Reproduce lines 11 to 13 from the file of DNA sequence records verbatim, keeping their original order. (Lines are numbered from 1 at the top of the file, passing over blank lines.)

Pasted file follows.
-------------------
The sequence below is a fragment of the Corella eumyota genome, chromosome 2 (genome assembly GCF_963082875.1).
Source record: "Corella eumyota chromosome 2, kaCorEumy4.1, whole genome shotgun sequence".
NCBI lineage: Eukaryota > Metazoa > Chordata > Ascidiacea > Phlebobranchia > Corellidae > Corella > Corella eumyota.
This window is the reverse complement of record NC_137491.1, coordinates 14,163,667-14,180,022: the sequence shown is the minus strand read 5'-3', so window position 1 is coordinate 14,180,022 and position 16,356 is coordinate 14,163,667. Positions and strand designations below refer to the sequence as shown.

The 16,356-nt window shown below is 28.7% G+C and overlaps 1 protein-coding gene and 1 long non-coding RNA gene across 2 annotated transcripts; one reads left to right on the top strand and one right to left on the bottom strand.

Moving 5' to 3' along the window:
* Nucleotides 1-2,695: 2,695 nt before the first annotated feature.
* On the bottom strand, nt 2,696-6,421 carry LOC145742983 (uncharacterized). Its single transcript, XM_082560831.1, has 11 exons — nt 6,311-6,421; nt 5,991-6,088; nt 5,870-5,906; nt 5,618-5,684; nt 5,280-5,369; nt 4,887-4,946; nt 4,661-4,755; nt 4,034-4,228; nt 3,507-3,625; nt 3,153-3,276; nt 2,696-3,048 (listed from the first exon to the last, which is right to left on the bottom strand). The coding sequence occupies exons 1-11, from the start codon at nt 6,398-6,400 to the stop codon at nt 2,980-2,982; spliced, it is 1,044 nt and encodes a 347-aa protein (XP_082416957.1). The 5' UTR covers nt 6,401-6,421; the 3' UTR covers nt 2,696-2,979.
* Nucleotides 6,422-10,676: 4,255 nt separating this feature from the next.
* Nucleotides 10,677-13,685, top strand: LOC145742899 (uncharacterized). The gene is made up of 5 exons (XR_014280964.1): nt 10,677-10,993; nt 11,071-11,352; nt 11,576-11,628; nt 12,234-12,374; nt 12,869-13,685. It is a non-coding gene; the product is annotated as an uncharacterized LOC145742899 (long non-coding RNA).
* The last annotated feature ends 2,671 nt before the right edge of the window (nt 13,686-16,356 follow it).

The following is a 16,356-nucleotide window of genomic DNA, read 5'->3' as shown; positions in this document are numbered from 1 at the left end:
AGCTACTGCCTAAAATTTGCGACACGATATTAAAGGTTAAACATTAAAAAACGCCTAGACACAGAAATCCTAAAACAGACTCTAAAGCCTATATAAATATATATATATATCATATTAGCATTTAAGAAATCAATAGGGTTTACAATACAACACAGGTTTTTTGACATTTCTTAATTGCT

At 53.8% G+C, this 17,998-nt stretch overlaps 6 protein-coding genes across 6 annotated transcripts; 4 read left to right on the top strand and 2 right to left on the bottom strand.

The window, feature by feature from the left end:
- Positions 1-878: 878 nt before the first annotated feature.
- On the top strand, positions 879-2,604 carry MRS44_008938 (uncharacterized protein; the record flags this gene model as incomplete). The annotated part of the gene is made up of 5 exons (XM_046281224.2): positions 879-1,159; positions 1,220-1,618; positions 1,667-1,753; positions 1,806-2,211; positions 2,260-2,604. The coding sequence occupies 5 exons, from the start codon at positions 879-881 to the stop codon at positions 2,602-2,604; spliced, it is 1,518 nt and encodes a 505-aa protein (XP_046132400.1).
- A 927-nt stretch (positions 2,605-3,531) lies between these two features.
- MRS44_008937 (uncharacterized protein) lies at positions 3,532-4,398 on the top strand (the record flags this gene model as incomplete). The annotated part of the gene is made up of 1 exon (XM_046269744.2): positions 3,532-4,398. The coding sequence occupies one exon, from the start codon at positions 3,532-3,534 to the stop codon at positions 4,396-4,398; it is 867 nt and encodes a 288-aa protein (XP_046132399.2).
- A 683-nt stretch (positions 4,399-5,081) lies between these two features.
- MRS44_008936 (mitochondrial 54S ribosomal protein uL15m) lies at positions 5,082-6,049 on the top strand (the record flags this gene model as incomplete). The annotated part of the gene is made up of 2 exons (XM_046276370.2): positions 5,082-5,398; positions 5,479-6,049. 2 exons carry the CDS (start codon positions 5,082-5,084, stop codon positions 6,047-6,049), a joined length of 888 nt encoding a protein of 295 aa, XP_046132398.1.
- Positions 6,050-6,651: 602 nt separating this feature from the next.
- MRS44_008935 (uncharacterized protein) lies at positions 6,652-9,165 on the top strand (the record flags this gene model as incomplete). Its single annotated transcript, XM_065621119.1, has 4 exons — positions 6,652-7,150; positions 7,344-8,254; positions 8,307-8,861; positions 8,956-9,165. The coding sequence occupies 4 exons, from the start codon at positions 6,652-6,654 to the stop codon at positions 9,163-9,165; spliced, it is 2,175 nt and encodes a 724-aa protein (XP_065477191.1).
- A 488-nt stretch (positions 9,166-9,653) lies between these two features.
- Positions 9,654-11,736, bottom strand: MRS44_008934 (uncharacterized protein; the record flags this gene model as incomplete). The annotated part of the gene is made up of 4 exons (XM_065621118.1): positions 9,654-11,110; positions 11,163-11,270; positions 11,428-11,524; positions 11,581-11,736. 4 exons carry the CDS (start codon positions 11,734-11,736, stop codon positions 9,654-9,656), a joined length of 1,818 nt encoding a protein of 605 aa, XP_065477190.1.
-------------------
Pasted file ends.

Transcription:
* The last annotated feature ends 2,671 nt before the right edge of the window (nt 13,686-16,356 follow it).

The following is a 16,356-nucleotide window of genomic DNA, read 5'->3' as shown; positions in this document are numbered from 1 at the left end:
AGCTACTGCCTAAAATTTGCGACACGATATTAAAGGTTAAACATTAAAAAACGCCTAGACACAGAAATCCTAAAACAGACTCTAAAGCCTATATAAATATATATATATATCATATTAGCATTTAAGAAATCAATAGGGTTTACAATACAACACAGGTTTTTTGACATTTCTTAATTGCT